Mounier N.,Archet Hospital | Brice P.,Saint Louis Hospital | Bologna S.,Nancy Hospital | Briere J.,Saint Louis Hospital | And 14 more authors.
Annals of Oncology | Year: 2014

Background: Treatment with escalated BEACOPP achieved a superior time to treatment failure over ABVD in patients with disseminated Hodgkin lymphoma. However, recent clinical trials have failed to confirm BEACOPP overall survival (OS) superiority over ABVD. In addition, the gain in low-risk patients is still a matter of debate. Patients and methods: We randomly compared ABVD (8 cycles) with BEACOPP (escalated 4 cycles ≥baseline 4 cycles) in low-risk patients with an International Prognostic Score (IPS) of 0-2. The primary end point was event-free survival (EFS). This parallel group, open-label phase 3 trial was registered under #RECF0219 at French National Cancer Institute. Results: One hundred and fifty patients were randomized in this trial (ABVD 80, BEACOPP 70): 28 years was the median age, 50% were male and IPS was 0-1 for 64%. Complete remission rate was 85% for ABVD and 90% for BEACOPP. Progression or relapses were more frequent in the ABVD patients than in the BEACOPP patients (17 versus 5 patients). With a median follow-up period of 5.5 years, seven patients died: six in the ABVD arm and one in the BEACOPP arm (HL 3 and 0, 2nd cancer 2 and 1, accident 1 and 0). The EFS at 5 years was estimated at 62% for ABVD versus 77%, for BEACOPP [hazards ratio (HR) = 0.6, P = 0.07]. The progression-free survival (PFS) at 5 years was 75% versus 93% (HR = 0.3, P=0.007). The OS at 5 years was 92% versus 99% (HR = 0.18, P = 0.06). Conclusion: Fewer progressions/relapses were observed with BEACOPP, demonstrating the high efficacy of the more intensive regimen, even in low-risk patients. However, additional considerations, balancing treatment-related toxicity and late morbidity due to salvage may help with decision-making with regard to treatment with ABVD or BEACOPP. © The Author 2014. Published by Oxford University Press on behalf of the European Society for Medical Oncology. All rights reserved.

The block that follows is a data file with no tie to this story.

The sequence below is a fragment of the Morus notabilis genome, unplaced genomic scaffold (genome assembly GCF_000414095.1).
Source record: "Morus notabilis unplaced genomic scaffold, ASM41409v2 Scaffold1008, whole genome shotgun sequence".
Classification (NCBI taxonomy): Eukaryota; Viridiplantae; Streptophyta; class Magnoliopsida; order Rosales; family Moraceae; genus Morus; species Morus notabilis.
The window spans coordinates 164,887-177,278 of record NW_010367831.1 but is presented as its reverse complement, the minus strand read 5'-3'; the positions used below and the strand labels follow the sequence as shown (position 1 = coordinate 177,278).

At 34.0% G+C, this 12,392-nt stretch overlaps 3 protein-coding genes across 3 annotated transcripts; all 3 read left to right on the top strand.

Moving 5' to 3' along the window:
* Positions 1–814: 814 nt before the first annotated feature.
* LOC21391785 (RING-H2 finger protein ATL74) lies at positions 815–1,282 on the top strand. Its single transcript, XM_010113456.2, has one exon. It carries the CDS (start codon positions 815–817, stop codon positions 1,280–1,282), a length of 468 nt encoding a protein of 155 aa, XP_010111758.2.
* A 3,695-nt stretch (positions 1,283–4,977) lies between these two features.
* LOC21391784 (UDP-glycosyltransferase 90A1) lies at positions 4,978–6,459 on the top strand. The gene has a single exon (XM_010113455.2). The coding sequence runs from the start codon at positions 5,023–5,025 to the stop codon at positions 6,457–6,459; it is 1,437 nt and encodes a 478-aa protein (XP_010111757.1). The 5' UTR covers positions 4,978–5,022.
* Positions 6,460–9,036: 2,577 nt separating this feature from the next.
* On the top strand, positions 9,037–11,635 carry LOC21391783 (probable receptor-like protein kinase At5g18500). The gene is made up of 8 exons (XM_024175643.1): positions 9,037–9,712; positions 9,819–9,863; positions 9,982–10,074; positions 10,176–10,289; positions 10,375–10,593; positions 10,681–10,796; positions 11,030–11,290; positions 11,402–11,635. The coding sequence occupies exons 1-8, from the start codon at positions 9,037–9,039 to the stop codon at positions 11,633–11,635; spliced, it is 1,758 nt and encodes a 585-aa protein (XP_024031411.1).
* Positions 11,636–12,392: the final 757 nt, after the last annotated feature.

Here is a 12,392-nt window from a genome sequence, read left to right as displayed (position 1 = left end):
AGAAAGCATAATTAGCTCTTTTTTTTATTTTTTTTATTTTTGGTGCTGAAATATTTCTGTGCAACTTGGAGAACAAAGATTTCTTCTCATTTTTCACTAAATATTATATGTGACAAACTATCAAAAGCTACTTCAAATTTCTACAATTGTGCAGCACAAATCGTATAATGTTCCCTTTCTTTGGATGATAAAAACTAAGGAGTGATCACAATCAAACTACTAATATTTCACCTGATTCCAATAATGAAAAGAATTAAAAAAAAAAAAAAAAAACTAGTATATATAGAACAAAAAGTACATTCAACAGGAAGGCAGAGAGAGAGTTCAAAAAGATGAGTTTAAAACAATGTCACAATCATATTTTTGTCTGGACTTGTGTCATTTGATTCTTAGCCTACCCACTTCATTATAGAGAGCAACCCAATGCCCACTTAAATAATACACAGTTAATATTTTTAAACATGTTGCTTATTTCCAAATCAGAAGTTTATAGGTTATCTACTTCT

PubMed | Hopitaux Universitaires, Bordeaux University Hospital Center, ANRS, French Institute of Health and Medical Research and 6 more.
Type: Journal Article | Journal: Clinical infectious diseases : an official publication of the Infectious Diseases Society of America | Year: 2015